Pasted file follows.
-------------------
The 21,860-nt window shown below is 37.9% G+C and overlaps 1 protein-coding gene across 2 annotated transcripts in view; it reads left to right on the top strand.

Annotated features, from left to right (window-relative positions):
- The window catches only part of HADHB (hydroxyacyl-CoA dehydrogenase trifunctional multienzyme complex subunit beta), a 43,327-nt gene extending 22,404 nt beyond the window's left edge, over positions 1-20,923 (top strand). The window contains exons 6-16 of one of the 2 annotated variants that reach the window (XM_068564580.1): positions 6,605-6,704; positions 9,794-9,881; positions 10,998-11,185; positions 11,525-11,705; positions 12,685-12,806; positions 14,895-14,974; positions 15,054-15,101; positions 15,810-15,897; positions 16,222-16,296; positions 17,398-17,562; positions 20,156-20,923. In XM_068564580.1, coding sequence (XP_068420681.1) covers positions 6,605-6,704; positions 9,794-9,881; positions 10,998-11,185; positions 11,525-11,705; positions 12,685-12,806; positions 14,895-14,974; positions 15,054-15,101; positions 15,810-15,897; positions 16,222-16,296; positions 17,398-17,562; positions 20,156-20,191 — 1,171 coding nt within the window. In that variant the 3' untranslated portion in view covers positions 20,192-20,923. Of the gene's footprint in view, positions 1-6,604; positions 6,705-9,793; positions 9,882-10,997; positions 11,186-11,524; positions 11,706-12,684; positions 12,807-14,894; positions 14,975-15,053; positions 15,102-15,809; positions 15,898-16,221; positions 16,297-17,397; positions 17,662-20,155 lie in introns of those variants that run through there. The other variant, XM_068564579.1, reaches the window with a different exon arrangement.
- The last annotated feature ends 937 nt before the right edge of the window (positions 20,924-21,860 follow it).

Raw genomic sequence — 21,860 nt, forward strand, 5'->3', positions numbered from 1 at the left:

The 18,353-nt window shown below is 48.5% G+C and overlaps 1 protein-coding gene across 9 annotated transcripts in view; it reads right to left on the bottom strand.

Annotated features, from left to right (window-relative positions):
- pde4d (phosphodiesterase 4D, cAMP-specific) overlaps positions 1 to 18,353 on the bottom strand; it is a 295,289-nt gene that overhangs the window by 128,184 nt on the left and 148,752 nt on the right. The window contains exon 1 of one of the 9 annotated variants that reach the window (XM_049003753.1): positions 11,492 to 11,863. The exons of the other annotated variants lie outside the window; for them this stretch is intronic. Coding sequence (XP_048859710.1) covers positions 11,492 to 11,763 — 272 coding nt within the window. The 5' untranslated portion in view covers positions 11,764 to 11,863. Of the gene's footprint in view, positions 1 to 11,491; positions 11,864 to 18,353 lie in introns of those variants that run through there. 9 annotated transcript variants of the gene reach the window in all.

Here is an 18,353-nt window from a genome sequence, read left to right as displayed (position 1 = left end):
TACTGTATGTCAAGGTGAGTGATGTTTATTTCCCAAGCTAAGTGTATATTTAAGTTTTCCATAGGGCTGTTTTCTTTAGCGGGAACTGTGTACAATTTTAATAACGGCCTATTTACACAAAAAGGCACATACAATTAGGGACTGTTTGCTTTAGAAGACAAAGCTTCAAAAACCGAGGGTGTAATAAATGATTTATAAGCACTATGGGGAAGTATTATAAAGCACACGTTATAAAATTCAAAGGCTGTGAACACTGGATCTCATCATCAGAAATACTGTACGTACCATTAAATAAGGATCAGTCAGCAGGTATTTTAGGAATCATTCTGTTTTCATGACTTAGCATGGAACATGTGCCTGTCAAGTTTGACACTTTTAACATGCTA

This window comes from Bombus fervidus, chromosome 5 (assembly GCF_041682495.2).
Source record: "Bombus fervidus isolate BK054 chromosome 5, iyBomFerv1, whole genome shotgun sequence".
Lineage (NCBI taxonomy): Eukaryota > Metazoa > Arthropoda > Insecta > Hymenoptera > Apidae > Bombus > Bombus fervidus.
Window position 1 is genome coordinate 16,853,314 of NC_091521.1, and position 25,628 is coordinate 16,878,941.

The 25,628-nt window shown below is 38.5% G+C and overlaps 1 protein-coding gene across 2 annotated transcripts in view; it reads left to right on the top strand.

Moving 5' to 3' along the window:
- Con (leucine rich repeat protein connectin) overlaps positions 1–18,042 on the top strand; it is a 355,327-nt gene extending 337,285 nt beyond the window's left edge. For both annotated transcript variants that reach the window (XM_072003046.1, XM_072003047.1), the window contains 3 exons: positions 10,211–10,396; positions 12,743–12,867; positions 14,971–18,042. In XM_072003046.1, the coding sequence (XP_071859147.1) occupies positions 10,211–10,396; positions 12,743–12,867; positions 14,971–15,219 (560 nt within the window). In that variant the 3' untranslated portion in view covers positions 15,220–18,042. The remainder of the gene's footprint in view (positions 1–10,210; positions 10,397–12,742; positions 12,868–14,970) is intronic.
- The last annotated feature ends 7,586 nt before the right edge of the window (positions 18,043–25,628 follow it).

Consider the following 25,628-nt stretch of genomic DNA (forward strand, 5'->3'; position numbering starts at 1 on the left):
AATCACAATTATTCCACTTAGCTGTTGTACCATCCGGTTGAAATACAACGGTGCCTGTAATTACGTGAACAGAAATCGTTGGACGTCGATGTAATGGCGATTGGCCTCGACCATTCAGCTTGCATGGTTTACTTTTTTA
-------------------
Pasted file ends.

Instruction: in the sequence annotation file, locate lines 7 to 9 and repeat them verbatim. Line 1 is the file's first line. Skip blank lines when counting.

Annotated features, from left to right (window-relative positions):
- pde4d (phosphodiesterase 4D, cAMP-specific) overlaps positions 1 to 18,353 on the bottom strand; it is a 295,289-nt gene that overhangs the window by 128,184 nt on the left and 148,752 nt on the right. The window contains exon 1 of one of the 9 annotated variants that reach the window (XM_049003753.1): positions 11,492 to 11,863. The exons of the other annotated variants lie outside the window; for them this stretch is intronic. Coding sequence (XP_048859710.1) covers positions 11,492 to 11,763 — 272 coding nt within the window. The 5' untranslated portion in view covers positions 11,764 to 11,863. Of the gene's footprint in view, positions 1 to 11,491; positions 11,864 to 18,353 lie in introns of those variants that run through there. 9 annotated transcript variants of the gene reach the window in all.

Here is an 18,353-nt window from a genome sequence, read left to right as displayed (position 1 = left end):